The Trumpstad Report: Roger Ailes

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Trump hair: Lorie Shaull/Noun Project, mustache: Aldric Rodríguez Iborra/Noun Project

Earlier this month at a Donald Trump rally, Gov. Terry Branstad told the Informer he sympathized with a chant of “lock her up!” that interrupted a speech he gave as he criticized Hillary Clinton. Coming close to echoing statements Trump himself has made that Clinton should be jailed, Branstad said: “Well, she’s lying about so many things. If it were anybody else, they’d probably be in prison right now.” As many GOP leaders abandon Trump over his divisive rhetoric and self-destructing campaign, Branstad and other top Iowa Republicans continue to support him. Introducing The Trumpstad Report, where each week until the election we will highlight one topic on which Trump and Branstad share common ground.

In late July, shortly after news broke of the sexual harassment lawsuit network anchor Gretchen Carlson filed against then-Fox News chairman Roger Ailes, Gov. Terry Branstad shared his thoughts on the matter with reporters gathered at a Republican National Convention breakfast meeting in Cleveland.

“I was disappointed,” Branstad told them, but then added a line similar to one he used when journalists asked him to respond to a racist comment Trump made about a federal judge of Mexican heritage: “I’m not going to place any judgment on this.” The governor went on: “I just know he’s a very talented man that’s done a lot certainly for the conservative movement and building Fox News.”

Before he resigned on the day after Branstad’s presser over a growing number of public allegations — including from Megyn Kelly, the Fox News host Trump suggested was on her period for asking him during a primary debate about sexist comments he’d made about women — Ailes had run his cable news empire since he founded it in October 1996. And before that, Ailes was already a big-time media consultant, advising the presidential campaigns of Richard Nixon, Ronald Reagan, and George H.W. Bush as well as Rudy Giuliani’s first bid for mayor of New York.

In 1986 and 1990, he also advised Branstad, who traveled to New York to meet Ailes for what he described to reporters at this year’s RNC as “pepper drills” — debate prep exercises Ailes would film as he shot “mean questions” at Branstad before playing back the video recordings, pointing out body language the governor should avoid and accusations directed at him which he shouldn’t repeat. “I learned a lot from him,” said Branstad, who also mentioned that Ailes was the man responsible for his successful 1986 campaign ad, “Junk Bond Junkins,” against Democrat Lowell Junkins.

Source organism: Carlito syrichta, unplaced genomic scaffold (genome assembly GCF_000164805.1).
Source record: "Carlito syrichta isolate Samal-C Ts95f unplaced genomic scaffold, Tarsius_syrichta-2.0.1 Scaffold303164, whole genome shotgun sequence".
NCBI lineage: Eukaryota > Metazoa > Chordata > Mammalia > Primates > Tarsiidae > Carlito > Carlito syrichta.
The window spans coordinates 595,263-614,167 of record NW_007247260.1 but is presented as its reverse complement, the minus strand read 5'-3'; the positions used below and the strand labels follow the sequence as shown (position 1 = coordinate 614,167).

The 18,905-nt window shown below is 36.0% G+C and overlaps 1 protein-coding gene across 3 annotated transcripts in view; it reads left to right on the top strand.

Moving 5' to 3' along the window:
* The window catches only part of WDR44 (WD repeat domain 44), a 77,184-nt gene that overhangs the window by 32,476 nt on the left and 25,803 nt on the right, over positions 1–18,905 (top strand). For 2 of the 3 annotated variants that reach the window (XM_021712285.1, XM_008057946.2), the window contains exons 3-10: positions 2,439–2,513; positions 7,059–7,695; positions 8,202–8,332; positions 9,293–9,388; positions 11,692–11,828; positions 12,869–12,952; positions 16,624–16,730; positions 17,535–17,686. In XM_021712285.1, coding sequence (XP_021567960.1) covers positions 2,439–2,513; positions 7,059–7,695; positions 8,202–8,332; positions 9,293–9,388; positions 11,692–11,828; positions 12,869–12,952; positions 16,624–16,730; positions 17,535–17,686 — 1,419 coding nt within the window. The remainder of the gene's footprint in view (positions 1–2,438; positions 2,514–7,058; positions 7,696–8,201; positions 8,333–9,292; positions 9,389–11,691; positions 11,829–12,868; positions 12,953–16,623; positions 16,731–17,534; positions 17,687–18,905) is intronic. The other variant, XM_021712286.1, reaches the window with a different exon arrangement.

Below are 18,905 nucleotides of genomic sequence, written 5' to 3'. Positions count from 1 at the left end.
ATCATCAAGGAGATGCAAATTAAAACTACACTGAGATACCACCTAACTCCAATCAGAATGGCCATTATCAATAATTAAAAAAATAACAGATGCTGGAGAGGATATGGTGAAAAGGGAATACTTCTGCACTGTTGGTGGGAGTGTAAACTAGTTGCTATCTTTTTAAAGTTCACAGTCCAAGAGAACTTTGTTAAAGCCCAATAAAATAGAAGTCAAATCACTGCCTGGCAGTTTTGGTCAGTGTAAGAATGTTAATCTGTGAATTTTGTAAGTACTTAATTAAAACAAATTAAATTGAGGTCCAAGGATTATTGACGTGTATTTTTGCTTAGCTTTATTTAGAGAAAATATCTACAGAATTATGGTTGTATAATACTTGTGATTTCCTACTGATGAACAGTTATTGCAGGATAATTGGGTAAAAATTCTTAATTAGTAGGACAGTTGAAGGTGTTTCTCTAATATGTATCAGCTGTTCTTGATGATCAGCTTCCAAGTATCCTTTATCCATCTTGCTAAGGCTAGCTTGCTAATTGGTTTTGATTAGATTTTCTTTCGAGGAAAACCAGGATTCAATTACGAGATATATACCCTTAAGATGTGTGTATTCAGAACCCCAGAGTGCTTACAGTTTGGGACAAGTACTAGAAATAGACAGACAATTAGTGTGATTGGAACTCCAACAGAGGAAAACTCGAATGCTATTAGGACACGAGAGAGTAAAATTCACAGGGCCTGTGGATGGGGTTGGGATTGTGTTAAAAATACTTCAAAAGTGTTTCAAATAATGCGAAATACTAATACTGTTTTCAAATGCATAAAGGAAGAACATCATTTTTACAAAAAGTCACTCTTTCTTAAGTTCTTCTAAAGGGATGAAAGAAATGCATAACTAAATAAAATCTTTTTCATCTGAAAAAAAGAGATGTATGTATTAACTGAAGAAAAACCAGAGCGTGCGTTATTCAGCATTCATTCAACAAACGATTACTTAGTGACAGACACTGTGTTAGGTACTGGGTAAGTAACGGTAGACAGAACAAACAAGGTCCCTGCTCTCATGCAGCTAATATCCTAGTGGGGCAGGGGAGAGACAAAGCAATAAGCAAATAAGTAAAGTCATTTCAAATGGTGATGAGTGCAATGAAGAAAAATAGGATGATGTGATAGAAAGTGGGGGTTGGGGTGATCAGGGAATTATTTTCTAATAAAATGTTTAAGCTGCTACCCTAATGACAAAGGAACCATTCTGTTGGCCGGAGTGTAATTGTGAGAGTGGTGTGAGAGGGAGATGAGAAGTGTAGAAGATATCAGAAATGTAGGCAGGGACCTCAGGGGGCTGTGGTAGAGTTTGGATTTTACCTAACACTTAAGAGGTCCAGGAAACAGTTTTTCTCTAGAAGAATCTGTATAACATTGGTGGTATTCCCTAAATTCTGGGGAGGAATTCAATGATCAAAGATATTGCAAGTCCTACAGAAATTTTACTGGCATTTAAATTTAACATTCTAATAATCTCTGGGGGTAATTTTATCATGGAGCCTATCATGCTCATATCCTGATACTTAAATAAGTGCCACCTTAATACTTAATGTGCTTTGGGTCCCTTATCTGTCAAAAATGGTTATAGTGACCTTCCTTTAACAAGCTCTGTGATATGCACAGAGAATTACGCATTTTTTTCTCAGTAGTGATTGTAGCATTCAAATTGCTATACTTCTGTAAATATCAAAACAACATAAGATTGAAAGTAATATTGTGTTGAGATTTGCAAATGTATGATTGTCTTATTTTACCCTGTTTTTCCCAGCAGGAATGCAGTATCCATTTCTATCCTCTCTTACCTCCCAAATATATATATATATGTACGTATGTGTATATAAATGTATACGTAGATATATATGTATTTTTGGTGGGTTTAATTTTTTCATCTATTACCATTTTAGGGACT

Now, despite stories of sexual harassment from several women dating back to the 1960s, Ailes is advising Trump, who has for years made sexist remarks about women and has been accused of worse. On Tuesday, the New York Times reported that he is prepping Trump for his first general election presidential debate against Clinton, scheduled for Sept. 26 at Long Island’s Hofstra University.

The Trump campaign was quick to deny the report, but the denial’s not particularly convincing. In an interview published today by the Washington Post, Trump biographer Gabriel Sherman described the close relationship the two men share. “Trump and Ailes have known each other for decades,” he said. “They’re friends in the ‘we’re-both-Manhattan-media-power-brokers’ sense. More recently, Ailes helped propel Trump’s unlikely political career by giving him a weekly call-in segment on Fox & Friends. The two lunched shortly before Trump launched his candidacy, and Ailes has given Trump talking points throughout the campaign, people close to both men have told me.” (Sherman later added that Ailes would be remembered for “revolutionizing television news while destroying the Republican Party” through “power and ruthlessness — the black lists; his use of surveillance on employees and adversaries; and the smear campaigns he orchestrated — [which] allowed him to take over the Republican Party and mold it to fit his paranoid worldview.”)

Branstad’s office did not respond to a request for comment Tuesday about the governor’s association with Ailes or his thoughts on the report that the former Fox News chief is still advising Trump after he resigned in disgrace.

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Gavin Aronsen is an editor and reporter for and founding member of the Iowa Informer. He previously worked as a city reporter for the Ames Tribune, research assistant to investigative journalist Wayne Barrett at the Village Voice, and in various roles at Mother Jones, where his work contributed to a National Magazine Award nomination for the magazine's digital media coverage of the Occupy Wall Street movement. Email: garonsen [at] iowainformer [dot] com.